From limestone to linoleum and back

It began with a Facebook message. Bloomington area sculptor Dale Enochs wanted to know if he could come to my studio and see my printmaking process. It is not often that an accomplished artist wants to see my studio. During our visit and subsequent conversations, I learned that Enochs was revitalizing an interest in printmaking that had started during college and graduate school, where he admits he was fascinated by tools and materials.
One of the things I did was sing the praises of linoleum. Unless you need the grain of the wood, linoleum is easier to carve than many types of wood and holds edges better than rubber. I gave Dale two square of linoleum to try out, and worried I had led him over to the dark side. A few months later, he gifted me with this diptych, entitled Dialogue. I shouldn’t have worried.
Two linocuts of silhouetted faces with energy running between them.
Dale Enochs. Dialogue. Linocut on paper. Ready for a frame and a place in my house!
Enochs has been a sculptor for many years, and his stone and metal creations grace many buildings, homes and outdoor sites throughout the world, and right in our town. His installation Elemental Indiana fills two giant walls in the ticketing area of the Indianapolis International Airport.

A limestone and metal sculpture of Dale Enochs entitled Elemental Indiana is installed at the Indianapolis International Airport.
Dale Enochs. Elemental Indiana (detail), Limestone and metal.
He recently installed a metal wall sculpture on the newly constructed Bloomington Transit Center. Entitled Breakaway, its circles and ripples invoking the constant energy and movement of our college town.
This is a 20% scale maquette for an installation at the Bloomington (Indiana) Transit Center.
Dale Enochs. Breakaway. Coated metal. A 20% scale maquette for an installation at the Bloomington (Indiana) Transit Center.
So back to our studio visit…he told me that he had received an Indiana Individual Artist grant which he was using to refurbish and outfit an printing press he had been given. A show at the Ivy Tech John Waldron Arts Center would the culmination of this new-to-him press, and showcase both his sculptures and his printmaking. After seeing this show in June, I wanted to know how his love of sculpting Indiana limestone fitted with his new passion of printmaking. If you look closely at Enoch’s limestone carvings and his printmaking, you can see that he switches seamlessly between the two media.
In the show at the Ivy Tech John Waldron Arts Center, Dale Enochs displays both limestone & metal sculpture, as well as printmaking.
Dale Enochs. Heart of Stone. Limestone. (In background, Dale Enochs. Water Lily. Woodcut on paper)
An opportune 2010 trip to Bhutan fueled Enochs’ printmaking endeavors. His wife Ann Berke, a biology and math teacher, had secured a Teacher Creativity Fellowship from the Lilly Endowment. Bhutan is a place untouched by outside influences. Enochs found himself drawn to the tantric vocabulary of this Buddhist country, and wanted to translate this into a Hoosier vocabulary. (One on-line explanation of tantra is “a doctrine of enlightenment as the realization of the oneness of one’s self and the visible world.) In this tradition, visual symbols such as mandalas and other ritual objects are extremely important.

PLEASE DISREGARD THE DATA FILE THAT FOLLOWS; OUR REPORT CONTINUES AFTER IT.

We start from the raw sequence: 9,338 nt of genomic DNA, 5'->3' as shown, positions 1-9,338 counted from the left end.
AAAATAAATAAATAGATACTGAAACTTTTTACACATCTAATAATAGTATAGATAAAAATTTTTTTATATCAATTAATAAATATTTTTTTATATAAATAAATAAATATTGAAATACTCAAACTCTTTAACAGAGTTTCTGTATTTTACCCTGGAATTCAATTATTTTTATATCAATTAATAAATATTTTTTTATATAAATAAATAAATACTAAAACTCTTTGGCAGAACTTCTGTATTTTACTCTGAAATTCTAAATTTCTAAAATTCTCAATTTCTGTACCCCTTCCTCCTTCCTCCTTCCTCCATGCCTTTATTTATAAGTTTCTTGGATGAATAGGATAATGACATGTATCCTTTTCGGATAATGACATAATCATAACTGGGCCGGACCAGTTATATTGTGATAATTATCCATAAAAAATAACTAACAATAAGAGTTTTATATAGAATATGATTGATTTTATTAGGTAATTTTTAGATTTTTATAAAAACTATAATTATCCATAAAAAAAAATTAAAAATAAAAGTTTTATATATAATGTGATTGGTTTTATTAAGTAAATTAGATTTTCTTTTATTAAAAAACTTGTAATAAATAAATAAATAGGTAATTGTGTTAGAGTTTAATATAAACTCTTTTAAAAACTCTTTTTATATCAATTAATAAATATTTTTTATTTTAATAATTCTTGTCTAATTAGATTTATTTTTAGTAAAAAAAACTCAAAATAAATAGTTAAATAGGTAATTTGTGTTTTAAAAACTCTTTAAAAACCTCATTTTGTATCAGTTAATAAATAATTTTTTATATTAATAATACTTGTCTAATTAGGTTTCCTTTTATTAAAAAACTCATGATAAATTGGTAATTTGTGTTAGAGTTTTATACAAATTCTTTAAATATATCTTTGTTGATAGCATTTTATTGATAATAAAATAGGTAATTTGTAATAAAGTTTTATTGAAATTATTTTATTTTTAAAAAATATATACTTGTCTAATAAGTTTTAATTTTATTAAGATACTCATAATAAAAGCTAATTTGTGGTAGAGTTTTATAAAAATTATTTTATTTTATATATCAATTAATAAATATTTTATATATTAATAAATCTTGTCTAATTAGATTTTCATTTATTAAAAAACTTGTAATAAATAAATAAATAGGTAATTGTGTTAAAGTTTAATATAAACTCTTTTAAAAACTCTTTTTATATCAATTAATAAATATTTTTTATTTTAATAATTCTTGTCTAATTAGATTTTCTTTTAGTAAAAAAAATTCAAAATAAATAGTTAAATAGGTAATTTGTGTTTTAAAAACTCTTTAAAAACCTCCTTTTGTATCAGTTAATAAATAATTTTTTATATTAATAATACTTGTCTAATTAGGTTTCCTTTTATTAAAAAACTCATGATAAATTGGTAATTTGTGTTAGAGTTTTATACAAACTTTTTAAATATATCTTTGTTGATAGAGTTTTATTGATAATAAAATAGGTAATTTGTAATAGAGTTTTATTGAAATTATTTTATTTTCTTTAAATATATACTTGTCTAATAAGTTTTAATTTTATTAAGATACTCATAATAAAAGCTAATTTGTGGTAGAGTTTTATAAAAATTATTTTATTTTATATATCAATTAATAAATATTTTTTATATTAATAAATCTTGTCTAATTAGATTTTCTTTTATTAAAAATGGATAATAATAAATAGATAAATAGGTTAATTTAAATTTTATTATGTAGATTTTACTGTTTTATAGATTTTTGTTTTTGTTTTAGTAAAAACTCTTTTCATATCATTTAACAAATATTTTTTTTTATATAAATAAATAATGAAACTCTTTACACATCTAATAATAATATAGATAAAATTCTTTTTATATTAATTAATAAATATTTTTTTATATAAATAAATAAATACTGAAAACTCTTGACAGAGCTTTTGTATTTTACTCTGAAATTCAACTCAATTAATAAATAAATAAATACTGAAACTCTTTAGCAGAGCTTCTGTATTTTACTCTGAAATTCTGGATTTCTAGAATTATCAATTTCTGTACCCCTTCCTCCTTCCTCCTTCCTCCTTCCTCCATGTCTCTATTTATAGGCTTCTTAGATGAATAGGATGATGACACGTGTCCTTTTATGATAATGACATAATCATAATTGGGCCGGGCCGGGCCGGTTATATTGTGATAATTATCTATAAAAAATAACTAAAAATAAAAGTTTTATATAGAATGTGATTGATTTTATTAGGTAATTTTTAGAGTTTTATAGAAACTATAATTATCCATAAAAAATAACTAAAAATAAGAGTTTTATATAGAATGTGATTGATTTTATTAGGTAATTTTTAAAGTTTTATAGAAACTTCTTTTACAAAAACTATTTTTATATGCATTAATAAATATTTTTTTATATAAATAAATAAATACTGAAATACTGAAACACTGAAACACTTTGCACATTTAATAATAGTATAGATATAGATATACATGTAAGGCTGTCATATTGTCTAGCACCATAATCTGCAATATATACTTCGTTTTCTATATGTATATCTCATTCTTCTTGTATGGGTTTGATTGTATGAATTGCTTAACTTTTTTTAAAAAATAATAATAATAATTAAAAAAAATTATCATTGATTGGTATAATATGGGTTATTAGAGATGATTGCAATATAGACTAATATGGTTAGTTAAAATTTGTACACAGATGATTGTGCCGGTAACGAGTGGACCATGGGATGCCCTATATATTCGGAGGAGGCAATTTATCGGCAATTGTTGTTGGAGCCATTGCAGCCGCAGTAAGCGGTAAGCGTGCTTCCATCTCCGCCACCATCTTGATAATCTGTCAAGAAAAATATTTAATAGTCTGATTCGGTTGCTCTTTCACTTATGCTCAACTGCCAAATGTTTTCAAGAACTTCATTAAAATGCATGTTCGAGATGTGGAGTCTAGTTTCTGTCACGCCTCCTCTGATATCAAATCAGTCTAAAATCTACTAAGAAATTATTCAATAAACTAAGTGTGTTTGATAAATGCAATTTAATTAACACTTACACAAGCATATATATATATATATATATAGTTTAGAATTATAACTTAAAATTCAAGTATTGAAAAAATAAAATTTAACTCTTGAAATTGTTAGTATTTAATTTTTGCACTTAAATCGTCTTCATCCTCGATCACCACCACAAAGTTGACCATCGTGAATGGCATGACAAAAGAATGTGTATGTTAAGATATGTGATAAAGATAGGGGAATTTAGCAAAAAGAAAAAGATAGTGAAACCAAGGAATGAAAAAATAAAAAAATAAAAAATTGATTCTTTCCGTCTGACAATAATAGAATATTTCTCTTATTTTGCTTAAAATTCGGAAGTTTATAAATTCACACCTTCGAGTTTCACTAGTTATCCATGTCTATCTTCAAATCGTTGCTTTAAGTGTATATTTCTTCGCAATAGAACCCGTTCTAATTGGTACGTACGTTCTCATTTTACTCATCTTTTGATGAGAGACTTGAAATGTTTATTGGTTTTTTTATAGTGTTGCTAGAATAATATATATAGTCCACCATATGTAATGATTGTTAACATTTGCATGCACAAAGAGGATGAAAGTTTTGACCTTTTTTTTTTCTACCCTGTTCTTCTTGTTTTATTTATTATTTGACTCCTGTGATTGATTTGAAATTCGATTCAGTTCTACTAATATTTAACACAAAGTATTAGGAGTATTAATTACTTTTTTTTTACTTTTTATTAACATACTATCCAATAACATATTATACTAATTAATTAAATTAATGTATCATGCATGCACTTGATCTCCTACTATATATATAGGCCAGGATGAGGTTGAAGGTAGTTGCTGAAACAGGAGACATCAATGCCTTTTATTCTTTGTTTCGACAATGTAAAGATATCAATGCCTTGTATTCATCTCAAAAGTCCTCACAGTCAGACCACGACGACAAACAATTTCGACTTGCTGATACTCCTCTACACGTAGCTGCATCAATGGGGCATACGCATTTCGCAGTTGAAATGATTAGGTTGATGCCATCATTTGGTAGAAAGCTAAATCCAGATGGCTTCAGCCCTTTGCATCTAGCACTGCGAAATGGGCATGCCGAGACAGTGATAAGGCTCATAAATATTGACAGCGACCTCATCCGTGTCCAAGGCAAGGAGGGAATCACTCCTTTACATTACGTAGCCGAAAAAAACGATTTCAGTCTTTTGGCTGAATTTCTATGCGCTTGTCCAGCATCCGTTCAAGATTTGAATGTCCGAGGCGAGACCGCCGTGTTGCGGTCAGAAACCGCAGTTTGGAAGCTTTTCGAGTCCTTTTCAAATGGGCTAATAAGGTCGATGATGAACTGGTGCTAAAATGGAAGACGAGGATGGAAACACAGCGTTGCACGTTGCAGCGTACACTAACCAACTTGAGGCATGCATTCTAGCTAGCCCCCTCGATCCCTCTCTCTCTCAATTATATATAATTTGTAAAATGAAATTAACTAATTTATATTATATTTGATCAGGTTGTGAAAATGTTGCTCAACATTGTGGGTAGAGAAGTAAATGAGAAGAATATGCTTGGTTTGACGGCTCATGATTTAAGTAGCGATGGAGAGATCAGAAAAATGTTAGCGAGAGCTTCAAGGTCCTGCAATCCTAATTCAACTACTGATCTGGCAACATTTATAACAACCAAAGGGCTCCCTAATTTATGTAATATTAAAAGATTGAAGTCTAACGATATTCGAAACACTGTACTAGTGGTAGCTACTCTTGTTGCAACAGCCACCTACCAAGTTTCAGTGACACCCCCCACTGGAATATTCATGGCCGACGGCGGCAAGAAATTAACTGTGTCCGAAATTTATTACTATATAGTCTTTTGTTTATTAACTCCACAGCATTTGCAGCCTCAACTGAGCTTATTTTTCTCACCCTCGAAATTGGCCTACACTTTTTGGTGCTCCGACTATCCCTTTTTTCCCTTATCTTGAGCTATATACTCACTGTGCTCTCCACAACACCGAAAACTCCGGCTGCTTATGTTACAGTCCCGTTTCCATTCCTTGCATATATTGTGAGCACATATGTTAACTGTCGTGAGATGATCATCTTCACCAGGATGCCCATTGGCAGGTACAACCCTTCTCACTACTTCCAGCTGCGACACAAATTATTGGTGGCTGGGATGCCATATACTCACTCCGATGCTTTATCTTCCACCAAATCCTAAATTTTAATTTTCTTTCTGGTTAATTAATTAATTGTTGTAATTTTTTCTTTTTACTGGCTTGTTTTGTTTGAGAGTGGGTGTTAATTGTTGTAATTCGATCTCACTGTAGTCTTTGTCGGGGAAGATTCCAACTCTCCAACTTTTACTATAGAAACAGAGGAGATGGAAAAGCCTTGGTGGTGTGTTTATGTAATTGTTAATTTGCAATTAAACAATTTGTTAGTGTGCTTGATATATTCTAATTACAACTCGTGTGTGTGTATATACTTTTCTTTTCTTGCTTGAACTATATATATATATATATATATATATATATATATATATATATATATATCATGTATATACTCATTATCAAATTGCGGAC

The heart is a theme that runs throughout many of Enoch’s pieces, both sculptural and on paper.  He explains that he has a collection of heart phrases, and notes that the essence of heart is evocative in many cultures — notably in the Asian idea of the heart chakra.
Heart of the Matter was made using multiple metal places that make up a sculpture of the same name.
Dale Enochs. Heart of the Matter, Relief print on paper.
One of the things I like most about Enoch’s work is his willingness to incorporate disparate materials in interesting ways. His print Heart of the Matter developed from an actual multi-plate metal sculpture similar to Breakaway. He mounted each metal plate on MDF and used them to create this colored relief image. The detailed background pattern was created by carving on red rubber from the hardware store. I have been a bit of a linoleum purist so far, and this encourages me to think beyond the linoleum block.
In his woodcut Water Lily, Dale Enochs uses energetic marks similar to those he uses on his limestone sculptures.
Dale Enochs. Water Lily. Woodcut on paper.
An up-close look at Enoch’s printmaking shows similar marks to those that finish his stone-carved pieces. He tells me he often takes rubbings of his stones to get ideas for new patterns. On his stone carvings, while he makes use of pneumatic chisels during the carving process, he likes to finish the surface by hand — thereby “accentuating eccentricity” and capturing unexpected energy. In his work there is this duality between energy and calm, harkening back to his inspiration from Bhutan.

Finally Enochs appreciates the practicality and freedom that printmaking provides. Now that his press is in service, when carving a block he needs only small tools and a table — no fork-lifts required. Much of his sculptural work is done with commissions and many of these are publicly funded. Creating a new print requires no RFPs, and allows his ideas to be communicated directly from the printing plate to paper.

In this conversation between stone and chisels…and linoleum and paper, a oneness between very different artistic media emerges.
You can see more of Dale’s sculptural work in this Bloom Magazine article from 2013.


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